Fall is the time to get back into a comfortable routine, but it’s also a great time to incorporate social events into weekend work parties, and gather friends to offer neighbors a helping hand — or just moral support — to spruce up their property.
While building a new sense of community may be a side effect, it can’t be denied that giving homes in need of minor repairs a little TLC is good for the dollar value of the neighborhood as well as for the soul. REALTORS agree that the overall appeal of a neighborhood adds value to individual homes. Police departments and security companies also note that cohesive communities are less prone to crime than neighborhoods where residents don’t really know one another.
A Community Work Day
While it’s not uncommon for some subdivisions to sponsor periodic get-togethers, or hold multi-family garage sales and social events, the idea of a day to share work and expertise to tidy up individual homes is less common. But it represents an ideal solution for residents who could use a helping hand to accomplish minor upkeep and repair projects.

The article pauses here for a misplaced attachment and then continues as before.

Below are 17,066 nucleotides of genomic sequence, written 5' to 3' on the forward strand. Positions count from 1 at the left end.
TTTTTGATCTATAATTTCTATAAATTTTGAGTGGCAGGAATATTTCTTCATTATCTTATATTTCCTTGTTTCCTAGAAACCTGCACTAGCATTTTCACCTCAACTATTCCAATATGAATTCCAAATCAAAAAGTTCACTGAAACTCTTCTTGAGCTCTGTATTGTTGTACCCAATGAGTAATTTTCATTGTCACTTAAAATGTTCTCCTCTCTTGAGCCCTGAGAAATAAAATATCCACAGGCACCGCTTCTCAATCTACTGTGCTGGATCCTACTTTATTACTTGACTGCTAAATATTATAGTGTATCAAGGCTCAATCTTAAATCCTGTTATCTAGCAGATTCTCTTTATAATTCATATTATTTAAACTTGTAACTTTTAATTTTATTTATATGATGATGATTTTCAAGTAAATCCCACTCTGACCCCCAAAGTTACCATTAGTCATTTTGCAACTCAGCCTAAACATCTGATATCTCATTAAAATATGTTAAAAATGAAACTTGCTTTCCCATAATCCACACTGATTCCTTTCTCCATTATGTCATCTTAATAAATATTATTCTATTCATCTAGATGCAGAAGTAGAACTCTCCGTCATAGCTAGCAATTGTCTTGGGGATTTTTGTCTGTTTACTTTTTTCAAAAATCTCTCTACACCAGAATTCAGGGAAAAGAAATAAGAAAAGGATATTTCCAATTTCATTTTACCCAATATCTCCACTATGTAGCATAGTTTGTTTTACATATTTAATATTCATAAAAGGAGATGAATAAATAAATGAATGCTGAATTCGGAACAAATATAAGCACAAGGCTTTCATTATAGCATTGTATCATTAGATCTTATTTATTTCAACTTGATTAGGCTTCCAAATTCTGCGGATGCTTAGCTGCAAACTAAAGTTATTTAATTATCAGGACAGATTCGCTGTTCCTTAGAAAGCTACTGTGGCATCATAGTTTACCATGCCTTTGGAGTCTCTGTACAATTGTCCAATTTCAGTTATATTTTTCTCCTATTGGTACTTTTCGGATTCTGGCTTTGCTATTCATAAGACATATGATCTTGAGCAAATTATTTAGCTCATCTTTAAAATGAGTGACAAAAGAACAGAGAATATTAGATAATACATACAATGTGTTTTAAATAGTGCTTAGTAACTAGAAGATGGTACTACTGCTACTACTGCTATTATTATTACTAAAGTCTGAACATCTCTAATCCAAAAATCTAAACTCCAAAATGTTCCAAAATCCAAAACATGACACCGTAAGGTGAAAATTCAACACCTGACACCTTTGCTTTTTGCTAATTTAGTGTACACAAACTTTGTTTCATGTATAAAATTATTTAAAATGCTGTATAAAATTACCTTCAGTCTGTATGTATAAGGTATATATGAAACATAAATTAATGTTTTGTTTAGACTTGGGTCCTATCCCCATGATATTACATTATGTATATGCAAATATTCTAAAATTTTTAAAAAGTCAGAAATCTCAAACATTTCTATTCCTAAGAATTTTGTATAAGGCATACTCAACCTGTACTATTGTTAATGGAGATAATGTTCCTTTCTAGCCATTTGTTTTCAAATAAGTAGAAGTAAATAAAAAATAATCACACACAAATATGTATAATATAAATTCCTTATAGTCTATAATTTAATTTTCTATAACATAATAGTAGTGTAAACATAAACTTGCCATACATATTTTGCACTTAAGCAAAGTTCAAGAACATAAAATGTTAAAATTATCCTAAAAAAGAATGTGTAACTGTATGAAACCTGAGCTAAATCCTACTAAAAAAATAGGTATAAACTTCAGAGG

Especially if you live in a neighborhood with some older residents, planning a coordinated “home improvement day” can be a unique and wonderful way to bring different generations together. Community work days are a great way to complete seasonal maintenance projects before the weather turns bad. It’s also a way to make light work out of required tasks and to have some fun as well.
Here are some ideas on how to do it right — the results can be greater than expected.
- Talk the idea up with your neighbors: Set a tentative date and divide up the planning tasks.
- Start a checklist of neighborhood skills. Chances are you’ll find engineers, carpenters, painters, and neighbors with plumbing and electrical skills among the residents. And there are also apt to be artists and craftspeople, master gardeners and children who love to rake leaves or pull weeds!
- Plan a block party, potluck dinner or homemade ice cream social for the culmination of the workday or weekend, and get as many people as possible involved.
A weekend work project is reminiscent of old-fashioned barn raisings. It’s also a way to build a new sense of community, as well as to add neighborhood appeal and value. The food and the fellowship are bonuses!
There are, however, some cautions: Help should be freely offered, and readily accepted. But leave costly or complicated repairs to professionals. This kind of event should be strictly for easy DIY labor needs.
Done right, this kind of ongoing community effort can become a lasting and honored tradition. It’s worth a try, right? In the end, the entire neighborhood wins.